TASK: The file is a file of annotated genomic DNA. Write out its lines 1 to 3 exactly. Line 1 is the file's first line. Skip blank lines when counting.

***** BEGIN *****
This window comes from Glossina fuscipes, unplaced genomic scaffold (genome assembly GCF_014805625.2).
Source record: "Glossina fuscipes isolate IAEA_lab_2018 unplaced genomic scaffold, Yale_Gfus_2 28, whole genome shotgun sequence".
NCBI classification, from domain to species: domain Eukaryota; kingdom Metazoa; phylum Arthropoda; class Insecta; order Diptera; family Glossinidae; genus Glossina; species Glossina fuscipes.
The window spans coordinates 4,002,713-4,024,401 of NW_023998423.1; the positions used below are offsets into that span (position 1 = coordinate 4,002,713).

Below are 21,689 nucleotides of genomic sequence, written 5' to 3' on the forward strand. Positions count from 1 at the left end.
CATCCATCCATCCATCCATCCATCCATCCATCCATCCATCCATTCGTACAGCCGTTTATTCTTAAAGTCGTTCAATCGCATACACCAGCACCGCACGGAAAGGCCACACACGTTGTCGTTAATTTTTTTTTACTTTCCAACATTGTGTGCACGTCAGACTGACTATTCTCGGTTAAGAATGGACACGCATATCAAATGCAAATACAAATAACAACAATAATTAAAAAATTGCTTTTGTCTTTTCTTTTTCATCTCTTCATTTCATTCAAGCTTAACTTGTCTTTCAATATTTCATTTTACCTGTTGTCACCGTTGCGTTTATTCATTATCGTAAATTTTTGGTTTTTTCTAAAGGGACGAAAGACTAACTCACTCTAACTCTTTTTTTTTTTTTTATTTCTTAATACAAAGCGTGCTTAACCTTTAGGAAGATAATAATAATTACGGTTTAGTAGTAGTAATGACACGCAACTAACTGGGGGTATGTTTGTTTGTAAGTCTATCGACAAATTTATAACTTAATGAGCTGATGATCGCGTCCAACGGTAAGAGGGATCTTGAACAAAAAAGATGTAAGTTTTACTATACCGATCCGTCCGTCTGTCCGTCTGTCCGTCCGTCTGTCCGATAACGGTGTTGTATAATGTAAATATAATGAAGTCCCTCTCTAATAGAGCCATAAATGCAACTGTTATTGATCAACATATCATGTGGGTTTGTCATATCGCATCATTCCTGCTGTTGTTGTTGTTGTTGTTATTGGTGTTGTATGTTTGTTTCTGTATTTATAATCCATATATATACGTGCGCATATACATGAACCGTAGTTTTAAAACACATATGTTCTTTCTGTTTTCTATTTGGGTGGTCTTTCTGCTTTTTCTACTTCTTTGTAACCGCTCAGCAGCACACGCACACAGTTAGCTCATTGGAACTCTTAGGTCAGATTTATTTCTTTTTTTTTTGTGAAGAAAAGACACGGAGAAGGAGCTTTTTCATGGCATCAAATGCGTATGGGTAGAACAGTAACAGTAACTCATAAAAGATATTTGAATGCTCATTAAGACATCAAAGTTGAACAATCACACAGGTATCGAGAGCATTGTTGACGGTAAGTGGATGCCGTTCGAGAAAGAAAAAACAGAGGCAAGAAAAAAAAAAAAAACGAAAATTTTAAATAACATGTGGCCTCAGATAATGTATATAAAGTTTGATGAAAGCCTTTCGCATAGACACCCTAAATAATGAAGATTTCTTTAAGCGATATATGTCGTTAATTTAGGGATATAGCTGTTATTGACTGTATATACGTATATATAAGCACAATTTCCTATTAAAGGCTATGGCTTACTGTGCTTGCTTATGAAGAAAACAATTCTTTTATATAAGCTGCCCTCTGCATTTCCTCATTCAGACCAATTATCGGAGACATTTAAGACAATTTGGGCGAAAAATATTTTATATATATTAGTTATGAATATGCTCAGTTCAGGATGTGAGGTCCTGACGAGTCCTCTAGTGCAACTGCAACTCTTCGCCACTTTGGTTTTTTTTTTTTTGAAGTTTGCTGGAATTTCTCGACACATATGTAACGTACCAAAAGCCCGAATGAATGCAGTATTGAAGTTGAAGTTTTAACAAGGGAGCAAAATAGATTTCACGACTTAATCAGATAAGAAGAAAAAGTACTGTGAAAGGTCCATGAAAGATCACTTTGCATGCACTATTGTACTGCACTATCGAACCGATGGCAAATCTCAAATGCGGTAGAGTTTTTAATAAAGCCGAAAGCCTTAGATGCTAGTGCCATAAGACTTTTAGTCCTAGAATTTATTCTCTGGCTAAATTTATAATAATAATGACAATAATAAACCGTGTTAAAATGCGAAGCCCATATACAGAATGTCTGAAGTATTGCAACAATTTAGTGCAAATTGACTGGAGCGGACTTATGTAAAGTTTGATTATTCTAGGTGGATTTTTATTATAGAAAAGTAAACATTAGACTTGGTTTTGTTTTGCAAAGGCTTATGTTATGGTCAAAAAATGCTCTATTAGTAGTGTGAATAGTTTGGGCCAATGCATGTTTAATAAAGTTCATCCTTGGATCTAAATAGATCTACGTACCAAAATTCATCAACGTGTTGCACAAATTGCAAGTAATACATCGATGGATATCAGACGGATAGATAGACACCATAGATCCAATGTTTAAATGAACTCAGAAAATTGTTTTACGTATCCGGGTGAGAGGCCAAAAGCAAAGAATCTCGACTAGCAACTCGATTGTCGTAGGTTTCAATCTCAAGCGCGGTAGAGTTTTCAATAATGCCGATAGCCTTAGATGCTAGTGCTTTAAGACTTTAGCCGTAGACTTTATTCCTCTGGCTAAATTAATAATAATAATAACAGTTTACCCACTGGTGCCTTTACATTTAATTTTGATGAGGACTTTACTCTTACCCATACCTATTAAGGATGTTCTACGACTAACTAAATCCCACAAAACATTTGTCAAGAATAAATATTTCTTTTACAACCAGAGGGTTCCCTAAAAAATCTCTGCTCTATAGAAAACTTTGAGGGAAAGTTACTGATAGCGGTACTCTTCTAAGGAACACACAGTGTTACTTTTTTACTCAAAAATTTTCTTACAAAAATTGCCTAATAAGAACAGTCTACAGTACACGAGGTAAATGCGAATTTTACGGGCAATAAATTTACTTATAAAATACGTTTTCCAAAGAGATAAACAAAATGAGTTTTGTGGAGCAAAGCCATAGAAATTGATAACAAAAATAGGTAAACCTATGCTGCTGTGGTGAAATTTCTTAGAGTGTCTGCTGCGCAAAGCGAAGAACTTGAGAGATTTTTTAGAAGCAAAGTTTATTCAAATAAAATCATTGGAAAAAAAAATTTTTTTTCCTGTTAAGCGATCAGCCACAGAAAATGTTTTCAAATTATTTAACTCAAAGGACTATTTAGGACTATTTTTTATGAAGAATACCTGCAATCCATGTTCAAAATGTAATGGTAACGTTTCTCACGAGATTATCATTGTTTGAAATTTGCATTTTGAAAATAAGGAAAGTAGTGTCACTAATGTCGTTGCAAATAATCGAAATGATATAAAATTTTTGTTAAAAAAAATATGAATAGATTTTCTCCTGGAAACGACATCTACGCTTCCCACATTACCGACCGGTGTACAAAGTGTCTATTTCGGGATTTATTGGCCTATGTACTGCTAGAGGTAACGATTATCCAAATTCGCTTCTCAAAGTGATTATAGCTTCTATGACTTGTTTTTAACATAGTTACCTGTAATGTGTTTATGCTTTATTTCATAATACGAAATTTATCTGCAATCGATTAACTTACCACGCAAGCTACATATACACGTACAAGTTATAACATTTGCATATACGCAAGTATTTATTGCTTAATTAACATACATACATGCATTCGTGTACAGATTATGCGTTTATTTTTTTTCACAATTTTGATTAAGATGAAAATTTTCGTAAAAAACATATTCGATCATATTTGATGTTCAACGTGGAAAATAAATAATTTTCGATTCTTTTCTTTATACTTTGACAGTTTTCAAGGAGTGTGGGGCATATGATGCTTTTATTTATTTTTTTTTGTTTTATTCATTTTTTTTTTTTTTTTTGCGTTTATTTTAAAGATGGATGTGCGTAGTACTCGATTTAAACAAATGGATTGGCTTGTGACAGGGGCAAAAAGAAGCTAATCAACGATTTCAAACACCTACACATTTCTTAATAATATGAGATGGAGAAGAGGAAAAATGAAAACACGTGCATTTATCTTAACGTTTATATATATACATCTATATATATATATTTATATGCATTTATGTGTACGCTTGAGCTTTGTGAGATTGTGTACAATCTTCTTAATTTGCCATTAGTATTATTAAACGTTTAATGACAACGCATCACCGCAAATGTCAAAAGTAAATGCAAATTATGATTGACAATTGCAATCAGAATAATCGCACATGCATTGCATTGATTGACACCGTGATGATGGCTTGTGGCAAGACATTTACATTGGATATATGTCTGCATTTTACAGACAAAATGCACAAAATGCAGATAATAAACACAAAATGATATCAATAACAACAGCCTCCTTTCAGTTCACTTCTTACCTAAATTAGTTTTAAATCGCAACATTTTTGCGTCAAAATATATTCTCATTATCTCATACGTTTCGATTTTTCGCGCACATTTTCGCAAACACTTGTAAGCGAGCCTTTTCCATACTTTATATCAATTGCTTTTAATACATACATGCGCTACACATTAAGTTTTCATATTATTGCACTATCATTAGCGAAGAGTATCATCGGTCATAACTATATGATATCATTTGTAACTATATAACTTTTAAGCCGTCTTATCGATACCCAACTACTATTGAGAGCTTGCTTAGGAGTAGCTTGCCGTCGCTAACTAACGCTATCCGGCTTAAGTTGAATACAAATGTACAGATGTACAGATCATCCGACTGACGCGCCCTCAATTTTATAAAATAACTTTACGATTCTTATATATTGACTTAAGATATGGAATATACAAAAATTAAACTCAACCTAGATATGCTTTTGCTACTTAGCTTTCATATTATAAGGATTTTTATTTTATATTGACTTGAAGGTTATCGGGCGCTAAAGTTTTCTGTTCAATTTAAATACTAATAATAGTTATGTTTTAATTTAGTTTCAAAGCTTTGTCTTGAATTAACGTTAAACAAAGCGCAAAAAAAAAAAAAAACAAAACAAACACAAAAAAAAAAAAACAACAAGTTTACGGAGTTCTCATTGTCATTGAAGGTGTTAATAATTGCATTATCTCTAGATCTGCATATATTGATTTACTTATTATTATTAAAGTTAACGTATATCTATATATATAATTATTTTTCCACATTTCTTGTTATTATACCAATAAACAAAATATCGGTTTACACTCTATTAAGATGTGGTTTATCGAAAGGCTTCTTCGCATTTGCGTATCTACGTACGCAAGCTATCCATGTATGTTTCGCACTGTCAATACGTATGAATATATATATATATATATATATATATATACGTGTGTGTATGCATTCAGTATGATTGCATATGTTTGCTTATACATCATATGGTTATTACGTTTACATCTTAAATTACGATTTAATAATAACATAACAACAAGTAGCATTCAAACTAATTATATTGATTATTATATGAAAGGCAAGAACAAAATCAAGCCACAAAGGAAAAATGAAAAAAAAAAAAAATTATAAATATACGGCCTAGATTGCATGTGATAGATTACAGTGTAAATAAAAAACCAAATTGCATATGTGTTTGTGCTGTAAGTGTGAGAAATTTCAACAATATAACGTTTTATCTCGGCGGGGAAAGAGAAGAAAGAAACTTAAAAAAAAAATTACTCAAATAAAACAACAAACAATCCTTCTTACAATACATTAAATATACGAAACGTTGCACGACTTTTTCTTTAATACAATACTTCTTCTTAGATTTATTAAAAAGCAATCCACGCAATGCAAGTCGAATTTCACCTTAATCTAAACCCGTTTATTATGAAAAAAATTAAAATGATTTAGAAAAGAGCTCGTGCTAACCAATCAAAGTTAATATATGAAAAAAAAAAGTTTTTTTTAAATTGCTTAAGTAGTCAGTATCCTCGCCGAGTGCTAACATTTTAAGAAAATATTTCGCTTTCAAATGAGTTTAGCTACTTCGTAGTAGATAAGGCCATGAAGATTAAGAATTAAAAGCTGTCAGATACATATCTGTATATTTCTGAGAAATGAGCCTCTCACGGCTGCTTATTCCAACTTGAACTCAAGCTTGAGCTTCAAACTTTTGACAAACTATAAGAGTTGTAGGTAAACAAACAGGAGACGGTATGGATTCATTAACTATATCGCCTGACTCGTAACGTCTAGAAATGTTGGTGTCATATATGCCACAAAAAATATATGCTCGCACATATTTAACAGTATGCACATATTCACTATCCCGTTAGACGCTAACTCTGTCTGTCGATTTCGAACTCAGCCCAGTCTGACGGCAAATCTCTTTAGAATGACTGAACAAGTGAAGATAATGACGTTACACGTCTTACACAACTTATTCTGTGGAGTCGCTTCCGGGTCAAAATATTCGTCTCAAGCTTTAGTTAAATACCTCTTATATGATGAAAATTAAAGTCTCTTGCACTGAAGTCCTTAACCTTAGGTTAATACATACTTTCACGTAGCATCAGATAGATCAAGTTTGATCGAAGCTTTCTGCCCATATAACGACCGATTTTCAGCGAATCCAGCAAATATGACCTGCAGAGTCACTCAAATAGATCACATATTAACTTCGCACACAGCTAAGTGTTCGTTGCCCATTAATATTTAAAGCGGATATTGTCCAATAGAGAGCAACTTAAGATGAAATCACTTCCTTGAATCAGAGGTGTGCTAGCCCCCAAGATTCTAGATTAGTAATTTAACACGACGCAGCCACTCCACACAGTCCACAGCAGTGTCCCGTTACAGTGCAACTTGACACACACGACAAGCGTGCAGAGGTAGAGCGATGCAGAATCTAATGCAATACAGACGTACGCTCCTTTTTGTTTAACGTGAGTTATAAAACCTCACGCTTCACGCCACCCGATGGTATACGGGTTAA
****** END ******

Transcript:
This window comes from Glossina fuscipes, unplaced genomic scaffold (genome assembly GCF_014805625.2).
Source record: "Glossina fuscipes isolate IAEA_lab_2018 unplaced genomic scaffold, Yale_Gfus_2 28, whole genome shotgun sequence".
NCBI classification, from domain to species: domain Eukaryota; kingdom Metazoa; phylum Arthropoda; class Insecta; order Diptera; family Glossinidae; genus Glossina; species Glossina fuscipes.